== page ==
Earth : Europe : Balkans : Montenegro : Montenegrin South Coast : Ulcinj
Ulcinj (Cyillic: Улцињ, Albanian: Ulqin or Ulqini) is the most southern coastal town of Montenegro.
Ulcinj is the southern most major town along the Montenegrin coast before reaching the border with Albania. Well over a majority of the population of Ulcinj is ethnic Albanian. Together with the town of Tuzi it is one of the two major population centers of Albanians in Montenegro. Due to the town's nice location on the coast it is a major tourist destination of much of the Albanian population of Kosovo.
Ulcinj is a small city, you will have no problem getting around by foot, but keep in mind that some parts are very hilly. The hilly roads can become quite slippery when wet and many of the smaller streets have no sidewalks. If you're walking on such a street, keep to the dry areas and step aside when you hear an approaching vehicle to let them pass. Many people drive fast even with pedestrians on the road.
There are many stairs that lead down the hills that can be used to avoid long winding roads, but you'll have to look for the entrances, or use Google Maps Satellite imaging to guess where the stairs are; they're not marked and they often look like they lead into someone's home.
The bus station is a good 40 minute walk from the old town of Ulcinj by the coast.
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There is an old castle overlooking the sea. Stari grad (old town) is worth a visit. Much of the old town was destroyed in a large earthquake in 1979 but wealthy investors have recently been buying up the properties and restoring them. There are now only a handful of destroyed buildings remaining in old town and many nice restaurants, hotels, and even a museum fill the area.
When you get to old town, walk along the wall facing the ocean and look through all the small holes in the wall that face out to the ocean. Also, stand in the archways and look down at the ocean crashing against the rocks below.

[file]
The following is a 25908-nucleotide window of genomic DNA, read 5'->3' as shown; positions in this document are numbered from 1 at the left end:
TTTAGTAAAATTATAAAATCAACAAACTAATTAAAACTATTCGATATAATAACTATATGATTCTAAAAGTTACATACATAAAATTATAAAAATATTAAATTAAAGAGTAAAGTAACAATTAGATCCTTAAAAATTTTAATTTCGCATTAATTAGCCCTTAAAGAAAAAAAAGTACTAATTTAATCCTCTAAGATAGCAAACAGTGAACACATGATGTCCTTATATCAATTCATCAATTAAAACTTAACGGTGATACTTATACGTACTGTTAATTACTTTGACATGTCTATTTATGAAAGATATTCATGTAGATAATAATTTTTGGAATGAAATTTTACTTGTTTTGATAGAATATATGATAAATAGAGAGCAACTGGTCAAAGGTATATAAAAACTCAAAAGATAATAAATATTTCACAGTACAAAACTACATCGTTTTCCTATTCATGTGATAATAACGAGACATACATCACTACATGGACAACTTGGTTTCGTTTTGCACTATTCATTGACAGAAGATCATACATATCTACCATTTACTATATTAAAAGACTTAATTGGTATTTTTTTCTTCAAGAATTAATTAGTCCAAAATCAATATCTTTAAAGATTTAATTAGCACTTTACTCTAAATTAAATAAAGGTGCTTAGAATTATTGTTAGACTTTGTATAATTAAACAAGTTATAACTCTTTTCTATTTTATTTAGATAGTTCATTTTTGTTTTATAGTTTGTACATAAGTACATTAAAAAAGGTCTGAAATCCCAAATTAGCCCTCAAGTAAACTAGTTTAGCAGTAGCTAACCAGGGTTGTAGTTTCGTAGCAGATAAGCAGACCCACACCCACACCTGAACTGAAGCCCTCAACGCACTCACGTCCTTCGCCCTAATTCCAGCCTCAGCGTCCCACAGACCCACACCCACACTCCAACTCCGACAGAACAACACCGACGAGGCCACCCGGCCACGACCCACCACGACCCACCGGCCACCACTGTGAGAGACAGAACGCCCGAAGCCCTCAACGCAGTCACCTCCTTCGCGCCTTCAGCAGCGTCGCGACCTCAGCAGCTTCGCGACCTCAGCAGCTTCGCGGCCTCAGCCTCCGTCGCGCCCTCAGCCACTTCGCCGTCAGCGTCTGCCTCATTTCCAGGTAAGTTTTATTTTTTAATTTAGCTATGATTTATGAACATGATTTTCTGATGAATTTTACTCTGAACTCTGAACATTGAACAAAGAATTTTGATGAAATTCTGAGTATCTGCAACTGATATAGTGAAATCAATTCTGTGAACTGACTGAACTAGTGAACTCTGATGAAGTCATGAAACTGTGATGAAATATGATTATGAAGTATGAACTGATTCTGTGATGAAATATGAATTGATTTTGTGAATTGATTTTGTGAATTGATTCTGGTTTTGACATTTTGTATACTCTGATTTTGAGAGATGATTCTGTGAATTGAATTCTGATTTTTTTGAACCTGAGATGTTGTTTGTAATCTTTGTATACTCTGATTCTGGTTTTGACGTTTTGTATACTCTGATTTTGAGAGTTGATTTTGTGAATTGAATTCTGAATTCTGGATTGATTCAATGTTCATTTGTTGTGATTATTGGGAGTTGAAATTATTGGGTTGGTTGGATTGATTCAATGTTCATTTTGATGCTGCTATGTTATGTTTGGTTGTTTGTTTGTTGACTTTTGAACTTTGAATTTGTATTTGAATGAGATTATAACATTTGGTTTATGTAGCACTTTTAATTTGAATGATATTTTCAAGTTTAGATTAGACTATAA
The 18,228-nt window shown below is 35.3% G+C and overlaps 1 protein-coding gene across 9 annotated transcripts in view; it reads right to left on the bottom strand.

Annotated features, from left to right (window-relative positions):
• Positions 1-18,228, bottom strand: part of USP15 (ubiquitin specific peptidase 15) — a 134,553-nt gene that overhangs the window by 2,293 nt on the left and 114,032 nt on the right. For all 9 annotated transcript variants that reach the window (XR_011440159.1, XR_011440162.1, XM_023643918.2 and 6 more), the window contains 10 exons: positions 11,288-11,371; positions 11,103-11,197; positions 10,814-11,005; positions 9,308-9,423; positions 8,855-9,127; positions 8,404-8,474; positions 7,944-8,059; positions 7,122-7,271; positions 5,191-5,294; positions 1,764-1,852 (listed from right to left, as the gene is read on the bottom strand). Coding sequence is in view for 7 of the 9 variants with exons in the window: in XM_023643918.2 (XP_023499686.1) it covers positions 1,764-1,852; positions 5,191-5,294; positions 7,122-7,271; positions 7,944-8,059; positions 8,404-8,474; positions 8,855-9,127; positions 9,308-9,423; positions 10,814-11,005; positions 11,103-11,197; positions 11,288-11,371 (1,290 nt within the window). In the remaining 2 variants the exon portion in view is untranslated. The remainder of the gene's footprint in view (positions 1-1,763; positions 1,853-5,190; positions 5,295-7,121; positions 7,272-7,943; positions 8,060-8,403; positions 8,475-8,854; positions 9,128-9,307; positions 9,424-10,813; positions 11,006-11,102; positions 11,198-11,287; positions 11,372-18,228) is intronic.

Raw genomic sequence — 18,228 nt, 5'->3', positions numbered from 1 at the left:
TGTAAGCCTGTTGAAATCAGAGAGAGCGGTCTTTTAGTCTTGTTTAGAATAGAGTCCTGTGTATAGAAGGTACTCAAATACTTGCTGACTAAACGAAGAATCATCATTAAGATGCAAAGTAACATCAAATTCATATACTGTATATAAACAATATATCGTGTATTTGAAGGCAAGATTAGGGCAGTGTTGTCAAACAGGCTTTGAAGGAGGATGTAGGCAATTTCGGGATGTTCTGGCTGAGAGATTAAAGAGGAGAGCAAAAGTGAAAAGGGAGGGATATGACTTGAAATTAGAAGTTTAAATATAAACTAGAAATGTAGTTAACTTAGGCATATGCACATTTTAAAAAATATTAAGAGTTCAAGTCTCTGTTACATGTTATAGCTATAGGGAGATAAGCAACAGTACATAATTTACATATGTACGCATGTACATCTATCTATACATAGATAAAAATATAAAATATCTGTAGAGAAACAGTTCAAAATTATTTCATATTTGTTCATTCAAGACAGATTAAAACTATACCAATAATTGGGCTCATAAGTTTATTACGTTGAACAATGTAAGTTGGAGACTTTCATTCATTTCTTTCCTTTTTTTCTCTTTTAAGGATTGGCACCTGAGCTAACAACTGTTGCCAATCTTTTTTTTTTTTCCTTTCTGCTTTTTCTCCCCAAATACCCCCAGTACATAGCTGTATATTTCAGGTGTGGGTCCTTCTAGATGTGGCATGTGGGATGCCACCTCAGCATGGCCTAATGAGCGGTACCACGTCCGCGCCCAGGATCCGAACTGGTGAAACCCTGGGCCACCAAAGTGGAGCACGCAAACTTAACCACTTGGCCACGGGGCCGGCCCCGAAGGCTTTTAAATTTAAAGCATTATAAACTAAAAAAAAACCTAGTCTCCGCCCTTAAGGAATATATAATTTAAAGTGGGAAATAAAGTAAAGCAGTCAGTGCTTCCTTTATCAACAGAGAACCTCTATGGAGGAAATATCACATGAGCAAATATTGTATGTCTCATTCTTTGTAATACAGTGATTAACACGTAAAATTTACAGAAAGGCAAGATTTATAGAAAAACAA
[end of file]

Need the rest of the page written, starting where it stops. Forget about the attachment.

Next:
The old town museum appears to only be open when it's busy; the sign said it's open after May 1st, but it was closed when we visited May 28th despite the sign's hours saying it should be open.
Ulcinj is a splendid central location for exploring Montenegro's South Coast region (from Bar to Skader Lake to Ada Bojana) and parts of Albania. The Ulcinj South Coast region boasts some of the most interesting adventure, historic and eco tours, and vacation beach stays in all of the Adriatic.
There are good beach spots in the area, including some rocky ones in the southern part of town. The longest sandy beach in Montenegro, Velika Plaza, is located near by. At the Southern end of this 14km-long beach there is Ada Bojana , a triangular island with very nice beaches, formed where the Bojana river meets the Adriatic Sea. The island is a favourite spot for kitesurfers and windsurfers and it has a large a nudist beach for those so inclined. There are minibuses that take you from the market on Skenderbeu Ave in Ulcinj to Velika Plaza and even to Ada Bojana (if there are at least 3 people going there).
Near the beach stalls sell kebab and hamburgers.
Note that the fish restaurants calculate the price per 1 kg of raw fish. Example: One raw fish is about 500-600 grams, but when cleaned and cooked, it's around 200 grams. You get charged for 500-600 grams.
There are lots of new restaurants in Stari grad (old town) that serve a wide range of food. Many of the restaurants have fantastic views of the ocean right from your table with very reasonable prices (5-20 Euro).
If you see "scallop" on the menu anywhere, keep in mind that it's most likely NOT not seafood but meat (veal).
Stray cats are plentiful in Ulcinj and they love to hang around tables waiting for scraps, especially at places popular with tourists. Do not feed them. Restaurant QUEEN is one of the new restaurants leading in food quality. Fish is 12 euro for 500 grams, any type of fish is fresh from the sea beaing the cleanest restaurant in ulcinj.
Accommodation are plentiful in Ulcinj, ranging from resort hotels to private accommodations. The resort hotels in Ulcinj are each in the process of renovation and reconstruction, as most have been recently privatized from former government agencies. Lodging costs range from full-service rooms at 50 EUR per person (or more) down to the many unlicensed/unregulated private accommodations costing in the range of 10-25 EUR.
There are at least twice-daily departures to Shkodra in Albania, making a stop at the border and at the furgon station of Shkodra, before making it to the city centre. In the furgon station by the Shkodra bridge and castle, furgons for Tirana and Durres will be waiting.